Lose the "Retail-itude"

In a time when most customers are rare, and every dollar spent is precious, I am often floored at the potential for those whose responsibility it is to parlay respect to shoppers to disappoint.

I was privy to an anecdote of undeniable customer disservice today. Surprisingly, it was in a retail store that often hinges its reputation on its customer-centric philosophy. Sadly, what floored me was not what actually transpired, but that in times like these, and I do mean, economically so strained, that the management of any large chain of retail stores could be so inconsiderate as to leave a customer so angry they were left stomping their feet in dismay.

We’ve all been in the position of the customer and nearly all of us have found ourselves in the position to be able to “make it right” for someone in a customer service setting so I think that we can play this out while stepping into both sets of shoes.

In my world, there is no room for “retail-itude” when it comes to Managing. In this particular case, what came of it was a slew of sales people AND other customers listening and watching as the Manager mistreated a customer. The customer wanted to be recognized as a real person standing in a line waiting to check out. The Manager opened another register to do a “return”. The customer was waved over to her register which she promptly shut down just after processing the return. The customer had lost her place in the other line, and was S.O.L. (standing off line, though I know you know what I meant here!). The same customer had two small children with her and the whole mess was a meltdown in the making.

The Customer’s POV: She was frustrated at the long waiting time to begin with and was confused as to why she was waved over and then dismissed by the Store Manager.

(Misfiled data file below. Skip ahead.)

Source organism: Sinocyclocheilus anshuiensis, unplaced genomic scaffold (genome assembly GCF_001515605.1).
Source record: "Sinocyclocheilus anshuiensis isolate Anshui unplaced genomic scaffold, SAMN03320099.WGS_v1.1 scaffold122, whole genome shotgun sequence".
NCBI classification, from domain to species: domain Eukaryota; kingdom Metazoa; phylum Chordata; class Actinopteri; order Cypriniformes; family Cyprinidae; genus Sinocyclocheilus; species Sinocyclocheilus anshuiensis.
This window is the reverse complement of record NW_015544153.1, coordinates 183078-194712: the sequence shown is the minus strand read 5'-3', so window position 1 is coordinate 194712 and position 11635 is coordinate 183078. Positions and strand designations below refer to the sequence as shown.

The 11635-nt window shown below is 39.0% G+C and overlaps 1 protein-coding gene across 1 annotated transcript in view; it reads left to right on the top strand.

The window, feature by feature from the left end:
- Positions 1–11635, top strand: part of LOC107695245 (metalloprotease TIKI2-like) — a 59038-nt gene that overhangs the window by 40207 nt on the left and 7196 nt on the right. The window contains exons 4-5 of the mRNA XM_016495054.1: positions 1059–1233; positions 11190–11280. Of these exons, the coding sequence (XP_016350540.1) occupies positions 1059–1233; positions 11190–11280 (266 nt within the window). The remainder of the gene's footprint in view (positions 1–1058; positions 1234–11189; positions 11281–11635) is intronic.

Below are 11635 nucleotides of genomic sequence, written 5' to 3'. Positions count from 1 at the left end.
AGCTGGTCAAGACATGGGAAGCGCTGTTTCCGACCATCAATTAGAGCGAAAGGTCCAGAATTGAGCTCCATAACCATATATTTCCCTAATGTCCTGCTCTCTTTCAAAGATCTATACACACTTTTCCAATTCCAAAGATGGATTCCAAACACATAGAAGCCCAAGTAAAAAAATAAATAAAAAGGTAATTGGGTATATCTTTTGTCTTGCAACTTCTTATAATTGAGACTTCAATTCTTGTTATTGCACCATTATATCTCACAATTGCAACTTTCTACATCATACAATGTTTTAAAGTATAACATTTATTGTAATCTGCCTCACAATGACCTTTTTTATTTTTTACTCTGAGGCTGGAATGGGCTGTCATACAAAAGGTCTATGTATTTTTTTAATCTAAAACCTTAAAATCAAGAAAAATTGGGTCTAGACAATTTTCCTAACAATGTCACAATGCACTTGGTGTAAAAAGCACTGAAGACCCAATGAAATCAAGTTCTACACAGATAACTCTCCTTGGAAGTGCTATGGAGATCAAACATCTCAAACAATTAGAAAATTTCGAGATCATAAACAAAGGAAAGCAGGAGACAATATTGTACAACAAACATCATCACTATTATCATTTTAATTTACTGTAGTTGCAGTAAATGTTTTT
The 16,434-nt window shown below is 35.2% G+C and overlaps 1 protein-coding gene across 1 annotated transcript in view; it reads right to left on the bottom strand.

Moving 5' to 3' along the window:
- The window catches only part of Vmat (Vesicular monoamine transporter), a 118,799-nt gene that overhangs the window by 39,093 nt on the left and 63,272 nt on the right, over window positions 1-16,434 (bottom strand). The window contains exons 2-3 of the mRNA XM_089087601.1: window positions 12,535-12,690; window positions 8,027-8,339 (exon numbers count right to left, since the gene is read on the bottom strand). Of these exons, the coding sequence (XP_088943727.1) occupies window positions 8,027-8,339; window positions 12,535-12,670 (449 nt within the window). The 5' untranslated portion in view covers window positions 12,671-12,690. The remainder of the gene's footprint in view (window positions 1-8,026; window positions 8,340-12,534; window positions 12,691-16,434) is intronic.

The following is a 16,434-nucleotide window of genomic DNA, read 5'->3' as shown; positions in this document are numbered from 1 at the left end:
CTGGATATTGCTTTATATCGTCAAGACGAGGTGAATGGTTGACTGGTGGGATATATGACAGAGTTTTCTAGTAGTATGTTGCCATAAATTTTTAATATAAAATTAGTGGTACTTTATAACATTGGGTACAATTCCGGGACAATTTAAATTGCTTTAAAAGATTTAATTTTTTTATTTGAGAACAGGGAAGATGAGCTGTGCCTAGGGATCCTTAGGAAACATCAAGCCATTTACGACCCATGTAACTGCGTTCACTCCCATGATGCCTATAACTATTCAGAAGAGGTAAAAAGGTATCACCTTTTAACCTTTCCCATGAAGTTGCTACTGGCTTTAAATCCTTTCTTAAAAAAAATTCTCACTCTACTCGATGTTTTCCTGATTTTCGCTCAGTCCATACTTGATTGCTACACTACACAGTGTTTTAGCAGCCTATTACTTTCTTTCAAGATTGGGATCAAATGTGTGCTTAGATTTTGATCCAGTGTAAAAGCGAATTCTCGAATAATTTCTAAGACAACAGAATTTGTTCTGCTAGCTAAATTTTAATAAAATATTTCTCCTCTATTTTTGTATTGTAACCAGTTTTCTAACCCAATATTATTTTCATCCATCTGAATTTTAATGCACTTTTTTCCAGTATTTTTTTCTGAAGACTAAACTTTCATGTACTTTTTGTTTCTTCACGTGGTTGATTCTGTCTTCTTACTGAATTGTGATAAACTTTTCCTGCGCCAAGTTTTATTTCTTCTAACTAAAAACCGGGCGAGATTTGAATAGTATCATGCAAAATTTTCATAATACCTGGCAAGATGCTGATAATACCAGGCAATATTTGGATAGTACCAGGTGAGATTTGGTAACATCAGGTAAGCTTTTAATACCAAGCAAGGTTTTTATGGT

The Store Manager’s POV: In the process of a return, she waved over other customers but then changed her mind. She was frustrated that a line had formed where there was none before and she decided that since the other line was moving again that they would just naturally shift back over to the regular register and she could go about her other work again. She was just helping out for a return and ultimately wasn’t responsible for checking customers out.

Neither one was necessarily in the wrong (though I would beg to differ on the point of the Store Manager being ultimately responsible for checking customers out), except the Store Manager gave the customer “retail-itude” by dismissing her both with a hand sign and verbally. An honest explanation as to why she couldn’t continue to run the register would probably have sufficed to calm the situation. But, instead, she gave the customer an attitude, the other sales staff watched and listened to her treat someone that way instilling in them that customer’s needs don’t matter.

The thought of the domino effect on the staff disturbed me though in some way it was the perfect explanation as to why certain stores have cultures that breed negativity amongst its staff.

“Retail-itude” breeds negativity and most certainly doesn’t instill loyalty in any customer, not the one who was left stomping her feet in frustration, nor in any of the 7 people in line watching the drama unfold. The only answer is to “just say no” and nip “retail-itude” in the bud. Positive management role modeling is the only way to breed a customer-centric culture and it’s a great investment in the longevity of your business.


Anonymous said...

What is remarkable, is that the situation could be solved in 2 minutes or less with someone with more retail management experience or general "people skills". If these are innate skills, which often they are not,then it is the responsiblity of the retail chain to include "customer service" education in the (hopefully) on going employee training.

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